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What to know as Utah moves ahead with its transgender sports eligibility commission

AP — Transgender Sports Ban Lawsuit, FILE, February 22, 2022
Rick Bowmer
/
AP, file
A 12-year-old transgender swimmer waits by a pool on Feb. 22, 2021, in Utah. The state is asking a judge to dismiss a legal challenge to its ban on transgender kids who want to compete in youth sports. Utah's attorneys argued in July 2022 that two unnamed transgender girls lack standing to challenge the law in court, in part because they haven't been harmed by it.

A state commission will now determine eligibility for sport participation on a case-by-case basis after a judge paused the state’s all-out ban on transgender girls competing in girl’s school sports.

The ban held a provision that if the legislation didn’t pass or the law was overturned, a commission would then be put in place to determine if a transgender student can participate in school sports.

According to the law, when a transgender student registers to participate in a gender-designated activity, they must get eligibility approval from the commission.

Seven medical and sports professionals will make up Utah’s “School Activity Eligibility Commission.” The law prescribes the committee to be comprised of a sports physiologist, a medical data statistician, a mental health professional, a physician with gender identity health care expertise, an athletic trainer, an athletic association representative and an ad-hoc member for each case who is a coach or official.

Republican State Rep. Kera Birkeland, R-Morgan, said commission members could be in place in the coming weeks and will start hearing cases as soon as one comes before it.

“I think that will be a case-by-case basis — how many of the athletes that are transgender in our state register and want to participate in an activity that is designated for those born female,” said Birkeland, who was also the original sponsor of the legislation banning transgender girls from participation.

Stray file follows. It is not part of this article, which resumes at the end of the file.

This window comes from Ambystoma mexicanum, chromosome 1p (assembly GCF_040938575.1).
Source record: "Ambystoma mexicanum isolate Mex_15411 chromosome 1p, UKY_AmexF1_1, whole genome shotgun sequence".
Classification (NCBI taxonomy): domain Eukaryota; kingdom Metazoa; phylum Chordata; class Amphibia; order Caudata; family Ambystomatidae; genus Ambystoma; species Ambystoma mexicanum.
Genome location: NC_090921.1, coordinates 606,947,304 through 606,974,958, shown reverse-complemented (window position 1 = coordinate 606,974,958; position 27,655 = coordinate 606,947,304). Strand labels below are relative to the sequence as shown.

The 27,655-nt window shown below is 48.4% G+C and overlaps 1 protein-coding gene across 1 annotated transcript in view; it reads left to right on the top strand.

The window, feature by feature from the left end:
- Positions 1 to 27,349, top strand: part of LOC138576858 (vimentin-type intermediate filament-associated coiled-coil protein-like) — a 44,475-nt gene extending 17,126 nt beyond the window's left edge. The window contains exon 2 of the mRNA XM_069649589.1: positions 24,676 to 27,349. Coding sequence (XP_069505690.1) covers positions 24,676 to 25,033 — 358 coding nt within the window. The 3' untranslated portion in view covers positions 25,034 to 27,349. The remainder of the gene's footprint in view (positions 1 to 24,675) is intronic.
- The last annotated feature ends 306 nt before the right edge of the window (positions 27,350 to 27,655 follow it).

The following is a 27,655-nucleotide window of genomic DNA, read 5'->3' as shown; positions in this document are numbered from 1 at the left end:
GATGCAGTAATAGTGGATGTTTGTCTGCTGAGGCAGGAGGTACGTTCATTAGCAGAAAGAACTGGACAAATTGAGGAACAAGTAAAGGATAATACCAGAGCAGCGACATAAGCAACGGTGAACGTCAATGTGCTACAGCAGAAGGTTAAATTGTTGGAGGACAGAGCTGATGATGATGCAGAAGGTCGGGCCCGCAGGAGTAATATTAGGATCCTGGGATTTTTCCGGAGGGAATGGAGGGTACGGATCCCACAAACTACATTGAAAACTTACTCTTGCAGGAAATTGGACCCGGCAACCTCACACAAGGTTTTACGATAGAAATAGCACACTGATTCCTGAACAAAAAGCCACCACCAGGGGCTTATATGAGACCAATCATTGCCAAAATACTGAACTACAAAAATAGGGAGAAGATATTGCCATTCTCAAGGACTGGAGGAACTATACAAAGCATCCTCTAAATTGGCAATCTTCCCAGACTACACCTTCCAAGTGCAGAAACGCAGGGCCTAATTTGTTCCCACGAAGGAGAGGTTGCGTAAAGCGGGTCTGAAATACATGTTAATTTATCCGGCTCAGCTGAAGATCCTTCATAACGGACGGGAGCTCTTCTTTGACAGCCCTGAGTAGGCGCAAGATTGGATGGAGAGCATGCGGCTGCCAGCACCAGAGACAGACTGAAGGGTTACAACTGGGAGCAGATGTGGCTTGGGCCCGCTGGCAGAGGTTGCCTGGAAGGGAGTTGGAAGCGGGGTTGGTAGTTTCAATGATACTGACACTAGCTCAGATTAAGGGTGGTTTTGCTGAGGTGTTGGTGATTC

The commission's decisions will be made confidentially, but the law does not spell out how the group will evaluate each case, just that it must establish a “baseline range of physical characteristics” like height and weight.

The commission will also evaluate all transgender athletes, unlike the ban, which was just for transgender girls.

Some transgender advocates see evaluating anyone’s physical traits as a problem.

“It’s not exactly what we’re finding a very affirmative action; to have to go in and be measured and potentially judged for being a bigger girl or a stronger girl,” said Sue Robbins with Equality Utah’s Transgender Advisory Council. “Our youth are girls, and that’s it. And they’re boys and they’re non-binary. This is not an easy path going forward. It’s just that we’ve knocked down the first level of harm. Now we’ll move forward and see how the rest of this transpires.”

For Birkeland, she believes the law does what she set out to accomplish.

“I think now more than ever we’re seeing that the legislation provided what I believe the majority of Utahns wanted,” she said. “[Not just] with a competition prohibition, but also this component that at the end of the day makes sure that regardless of any lawsuits that happened, we’d have something in place that would preserve the integrity of women’s sports.”

In a statement, Equality Utah said it will “watch closely” as the state implements the commission.

Sean is KUER’s politics reporter.
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